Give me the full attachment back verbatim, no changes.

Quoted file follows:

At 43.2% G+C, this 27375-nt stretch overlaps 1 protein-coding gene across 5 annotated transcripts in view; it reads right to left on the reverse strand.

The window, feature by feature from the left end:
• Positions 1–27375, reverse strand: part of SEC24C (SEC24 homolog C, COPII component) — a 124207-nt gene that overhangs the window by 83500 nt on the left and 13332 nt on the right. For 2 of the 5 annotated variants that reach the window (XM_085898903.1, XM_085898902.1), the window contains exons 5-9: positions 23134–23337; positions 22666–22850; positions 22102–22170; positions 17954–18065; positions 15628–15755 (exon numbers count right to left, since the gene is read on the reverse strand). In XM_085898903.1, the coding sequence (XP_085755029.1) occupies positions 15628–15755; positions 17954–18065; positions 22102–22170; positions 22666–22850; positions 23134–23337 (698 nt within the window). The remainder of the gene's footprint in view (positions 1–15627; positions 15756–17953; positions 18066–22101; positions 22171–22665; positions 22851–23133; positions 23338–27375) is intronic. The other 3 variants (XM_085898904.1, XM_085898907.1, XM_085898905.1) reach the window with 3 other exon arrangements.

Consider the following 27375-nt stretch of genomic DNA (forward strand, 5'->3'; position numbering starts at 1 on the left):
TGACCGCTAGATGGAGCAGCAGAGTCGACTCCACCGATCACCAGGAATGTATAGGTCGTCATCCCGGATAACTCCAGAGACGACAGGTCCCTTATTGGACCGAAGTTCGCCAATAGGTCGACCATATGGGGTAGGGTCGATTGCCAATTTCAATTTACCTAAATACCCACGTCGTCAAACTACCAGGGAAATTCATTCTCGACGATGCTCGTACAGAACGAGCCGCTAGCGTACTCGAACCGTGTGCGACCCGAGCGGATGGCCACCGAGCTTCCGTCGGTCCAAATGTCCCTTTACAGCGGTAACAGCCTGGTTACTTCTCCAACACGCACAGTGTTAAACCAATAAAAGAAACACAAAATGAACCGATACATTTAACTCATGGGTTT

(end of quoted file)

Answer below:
At 43.2% G+C, this 27375-nt stretch overlaps 1 protein-coding gene across 5 annotated transcripts in view; it reads right to left on the reverse strand.

The window, feature by feature from the left end:
• Positions 1–27375, reverse strand: part of SEC24C (SEC24 homolog C, COPII component) — a 124207-nt gene that overhangs the window by 83500 nt on the left and 13332 nt on the right. For 2 of the 5 annotated variants that reach the window (XM_085898903.1, XM_085898902.1), the window contains exons 5-9: positions 23134–23337; positions 22666–22850; positions 22102–22170; positions 17954–18065; positions 15628–15755 (exon numbers count right to left, since the gene is read on the reverse strand). In XM_085898903.1, the coding sequence (XP_085755029.1) occupies positions 15628–15755; positions 17954–18065; positions 22102–22170; positions 22666–22850; positions 23134–23337 (698 nt within the window). The remainder of the gene's footprint in view (positions 1–15627; positions 15756–17953; positions 18066–22101; positions 22171–22665; positions 22851–23133; positions 23338–27375) is intronic. The other 3 variants (XM_085898904.1, XM_085898907.1, XM_085898905.1) reach the window with 3 other exon arrangements.

Consider the following 27375-nt stretch of genomic DNA (forward strand, 5'->3'; position numbering starts at 1 on the left):
TGACCGCTAGATGGAGCAGCAGAGTCGACTCCACCGATCACCAGGAATGTATAGGTCGTCATCCCGGATAACTCCAGAGACGACAGGTCCCTTATTGGACCGAAGTTCGCCAATAGGTCGACCATATGGGGTAGGGTCGATTGCCAATTTCAATTTACCTAAATACCCACGTCGTCAAACTACCAGGGAAATTCATTCTCGACGATGCTCGTACAGAACGAGCCGCTAGCGTACTCGAACCGTGTGCGACCCGAGCGGATGGCCACCGAGCTTCCGTCGGTCCAAATGTCCCTTTACAGCGGTAACAGCCTGGTTACTTCTCCAACACGCACAGTGTTAAACCAATAAAAGAAACACAAAATGAACCGATACATTTAACTCATGGGTTT